3. A common thread within health care is the increasing costs, and how its leaders can impact the system, manage the high costs, and decrease wasteful spending.

Guest Speakers

The relevant academic topics of the Bootcamp curriculum are bolstered by in-depth viewpoints from thought leaders and industry experts living and breathing and shaping the concepts. Thought leaders range from a variety of professions such as White House economists, physicians, medical device executives, population health experts, venture capitalists, and entrepreneurs in the health care space.

Key Takeaways:

  1. Health care is unique. It’s characterized by a sizable public sector involvement, an uncertain impact of technological intervention, and an importance of human interaction and judgment. It’s important to realize that technology and human interaction do not always substitute one another. When we adopt a new technology, we require more labor and people for the adoption of the device.
  2. There is a large challenge for the implementation of technology. End users of technology don’t always use the product as it’s intended, resulting in unexpected benefits and costs.
  3. The industry is at a precipice for change. Keep an eye on the following pioneers:
    • Blue Cross Blue Shield: telemedicine for doctor appointments
    • Medwand: measures vital and basic
    • CrowdMed: crowdsourcing diagnostics
    • Practice Fusion: cloud-based electronic health record
    • Blockchain

Team Assignment

The whirlwind week culminates in a group assignment. HSM students are assigned to a team of diverse and experienced current and future health care leaders. Within the Executive MBA class, we boast a neurosurgeon, eye surgeon, pediatrician, anesthesiologist, health care policy professional, consultants, medical device marketers, pharmaceutical executives, and health care administration professionals. The team project is to provide an analysis and recommendations for cost-cutting opportunities for several different health care corporations.

20 MBA students in a classroom during HSM Bootcamp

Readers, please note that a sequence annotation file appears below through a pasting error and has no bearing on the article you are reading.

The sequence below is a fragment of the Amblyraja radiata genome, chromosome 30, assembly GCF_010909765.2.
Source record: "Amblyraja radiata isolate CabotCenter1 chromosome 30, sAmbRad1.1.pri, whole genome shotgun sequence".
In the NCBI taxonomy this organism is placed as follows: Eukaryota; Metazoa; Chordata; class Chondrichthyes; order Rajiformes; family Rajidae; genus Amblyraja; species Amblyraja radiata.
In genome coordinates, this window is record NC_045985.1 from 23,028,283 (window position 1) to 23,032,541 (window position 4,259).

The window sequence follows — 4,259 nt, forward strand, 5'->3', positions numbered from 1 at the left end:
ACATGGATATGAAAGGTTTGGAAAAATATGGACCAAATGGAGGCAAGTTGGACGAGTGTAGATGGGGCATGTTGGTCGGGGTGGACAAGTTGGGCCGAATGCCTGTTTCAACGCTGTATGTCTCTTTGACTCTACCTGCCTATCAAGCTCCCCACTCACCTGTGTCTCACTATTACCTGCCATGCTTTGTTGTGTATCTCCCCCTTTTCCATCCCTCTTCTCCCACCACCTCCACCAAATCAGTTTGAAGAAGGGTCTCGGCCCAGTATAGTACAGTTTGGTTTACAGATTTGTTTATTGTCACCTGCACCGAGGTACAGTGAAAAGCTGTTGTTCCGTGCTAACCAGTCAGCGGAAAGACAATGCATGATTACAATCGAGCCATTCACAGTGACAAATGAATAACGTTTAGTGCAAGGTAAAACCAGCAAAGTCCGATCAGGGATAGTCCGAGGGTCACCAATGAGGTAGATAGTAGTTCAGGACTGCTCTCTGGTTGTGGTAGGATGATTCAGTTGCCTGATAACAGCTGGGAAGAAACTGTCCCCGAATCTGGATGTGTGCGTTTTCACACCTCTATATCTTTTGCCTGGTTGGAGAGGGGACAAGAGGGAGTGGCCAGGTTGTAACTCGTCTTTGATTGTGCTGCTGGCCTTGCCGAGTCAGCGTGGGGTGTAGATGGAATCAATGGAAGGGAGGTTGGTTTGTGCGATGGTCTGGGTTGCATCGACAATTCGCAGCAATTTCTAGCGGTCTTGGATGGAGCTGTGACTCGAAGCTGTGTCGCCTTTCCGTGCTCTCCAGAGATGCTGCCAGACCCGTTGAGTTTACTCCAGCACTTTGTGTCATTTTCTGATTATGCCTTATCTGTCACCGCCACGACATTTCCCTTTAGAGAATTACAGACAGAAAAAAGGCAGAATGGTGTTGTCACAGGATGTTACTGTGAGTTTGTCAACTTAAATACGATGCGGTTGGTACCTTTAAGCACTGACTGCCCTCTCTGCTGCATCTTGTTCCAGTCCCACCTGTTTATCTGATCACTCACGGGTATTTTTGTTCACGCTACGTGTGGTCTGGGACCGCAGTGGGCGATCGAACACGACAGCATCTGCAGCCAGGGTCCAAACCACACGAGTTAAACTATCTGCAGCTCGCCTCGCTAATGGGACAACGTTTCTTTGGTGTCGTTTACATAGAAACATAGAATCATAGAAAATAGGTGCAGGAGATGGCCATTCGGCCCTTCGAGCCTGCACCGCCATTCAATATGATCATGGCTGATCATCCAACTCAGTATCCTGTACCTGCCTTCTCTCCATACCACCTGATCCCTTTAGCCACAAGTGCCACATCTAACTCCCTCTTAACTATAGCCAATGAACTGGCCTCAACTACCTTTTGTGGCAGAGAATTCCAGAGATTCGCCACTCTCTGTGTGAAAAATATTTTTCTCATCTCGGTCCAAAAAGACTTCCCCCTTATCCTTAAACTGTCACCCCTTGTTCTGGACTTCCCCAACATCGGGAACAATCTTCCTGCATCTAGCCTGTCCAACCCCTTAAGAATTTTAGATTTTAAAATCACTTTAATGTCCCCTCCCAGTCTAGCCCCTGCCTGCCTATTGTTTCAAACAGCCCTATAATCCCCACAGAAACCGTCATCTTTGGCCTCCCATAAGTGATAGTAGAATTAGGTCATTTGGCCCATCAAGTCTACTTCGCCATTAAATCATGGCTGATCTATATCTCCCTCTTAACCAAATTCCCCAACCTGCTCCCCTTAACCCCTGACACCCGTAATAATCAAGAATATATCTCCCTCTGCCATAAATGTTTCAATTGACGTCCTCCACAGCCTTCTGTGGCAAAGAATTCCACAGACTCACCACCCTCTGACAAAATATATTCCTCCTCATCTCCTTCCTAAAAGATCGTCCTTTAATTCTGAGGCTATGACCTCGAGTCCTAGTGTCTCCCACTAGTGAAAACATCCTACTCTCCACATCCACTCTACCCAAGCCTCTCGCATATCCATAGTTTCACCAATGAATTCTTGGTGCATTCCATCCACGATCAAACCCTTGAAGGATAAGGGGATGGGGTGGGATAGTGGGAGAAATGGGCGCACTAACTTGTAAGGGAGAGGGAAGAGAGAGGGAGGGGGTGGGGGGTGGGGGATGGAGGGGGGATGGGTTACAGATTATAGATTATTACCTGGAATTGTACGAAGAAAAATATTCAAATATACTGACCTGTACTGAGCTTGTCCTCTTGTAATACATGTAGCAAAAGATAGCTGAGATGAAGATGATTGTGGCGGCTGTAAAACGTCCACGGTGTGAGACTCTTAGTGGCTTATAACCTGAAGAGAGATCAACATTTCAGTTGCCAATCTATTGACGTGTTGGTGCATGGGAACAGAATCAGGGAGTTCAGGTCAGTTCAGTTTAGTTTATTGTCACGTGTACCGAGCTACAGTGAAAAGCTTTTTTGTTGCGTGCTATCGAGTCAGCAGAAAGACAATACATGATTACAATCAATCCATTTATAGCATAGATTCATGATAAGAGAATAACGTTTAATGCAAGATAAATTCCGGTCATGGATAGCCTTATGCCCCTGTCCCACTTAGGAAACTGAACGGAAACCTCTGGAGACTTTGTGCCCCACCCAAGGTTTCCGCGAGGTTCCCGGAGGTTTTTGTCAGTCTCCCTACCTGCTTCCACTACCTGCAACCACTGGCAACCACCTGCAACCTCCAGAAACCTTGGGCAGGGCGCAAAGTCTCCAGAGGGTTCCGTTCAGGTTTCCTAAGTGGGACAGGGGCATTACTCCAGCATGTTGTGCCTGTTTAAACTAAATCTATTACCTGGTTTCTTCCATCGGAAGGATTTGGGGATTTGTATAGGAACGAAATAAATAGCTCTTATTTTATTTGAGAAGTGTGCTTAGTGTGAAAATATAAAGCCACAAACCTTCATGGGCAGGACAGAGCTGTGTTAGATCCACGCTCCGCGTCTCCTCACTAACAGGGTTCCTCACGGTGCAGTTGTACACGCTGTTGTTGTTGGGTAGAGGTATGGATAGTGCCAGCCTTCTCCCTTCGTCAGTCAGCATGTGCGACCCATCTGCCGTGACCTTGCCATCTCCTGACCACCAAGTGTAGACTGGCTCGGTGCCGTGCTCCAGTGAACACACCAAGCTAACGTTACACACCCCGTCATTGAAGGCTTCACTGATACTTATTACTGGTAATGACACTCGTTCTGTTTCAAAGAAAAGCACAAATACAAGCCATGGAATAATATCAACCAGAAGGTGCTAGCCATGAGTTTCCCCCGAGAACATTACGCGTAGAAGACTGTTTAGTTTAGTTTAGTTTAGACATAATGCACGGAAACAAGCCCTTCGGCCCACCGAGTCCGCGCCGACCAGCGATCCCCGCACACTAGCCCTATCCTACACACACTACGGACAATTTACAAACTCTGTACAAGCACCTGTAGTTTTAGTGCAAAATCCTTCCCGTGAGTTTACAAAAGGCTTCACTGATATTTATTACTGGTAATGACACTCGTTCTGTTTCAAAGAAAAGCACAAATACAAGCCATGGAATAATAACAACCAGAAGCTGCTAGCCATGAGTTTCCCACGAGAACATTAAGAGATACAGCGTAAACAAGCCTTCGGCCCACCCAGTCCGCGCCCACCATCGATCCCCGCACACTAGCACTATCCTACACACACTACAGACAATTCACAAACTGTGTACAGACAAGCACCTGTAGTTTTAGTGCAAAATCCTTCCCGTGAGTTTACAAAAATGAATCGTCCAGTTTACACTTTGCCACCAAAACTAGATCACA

The Executive MBA students on the final night of team presentation

 

HSM Bootcamp taught us that health care is an incredibly complex and fascinating animal. It consists of multiple sectors and stakeholders, with conflicting incentives, mindsets, standards of processes, and cultures. Bootcamp provides a definite advantage for students to explore the kaleidoscope of sectors, network with current and future health care leaders, and gain first-hand insight on corporations.

An MBA advantage isn’t the ability to regurgitate buzzwords such as AI, Blockchain or Machine Learning. It’s to be able to think critically about where and how disruption will affect health care. A theme throughout the week is the idea of problems and solutions.

Professor Barack Richman asks, “If you hear of a problem, a gap, or a limitation, what do you do in business school?” The answer: “You fix them.” Throughout your time as a student at Duke, keep an eye and an ear out for problems and gaps. What currently exists does not have to continue to exist. As a member of the Duke community, we are provided the resources, the knowledge, the insights, and the critical thinking to change our world, and change our system. If anyone is going to help fix the U.S. health care system, it will be the business leaders, the entrepreneurs, and the innovators among us.

As Professor Ronnie Chatterji states, “Learn old war stories of what you can’t do. But learn new war stories of what you can.”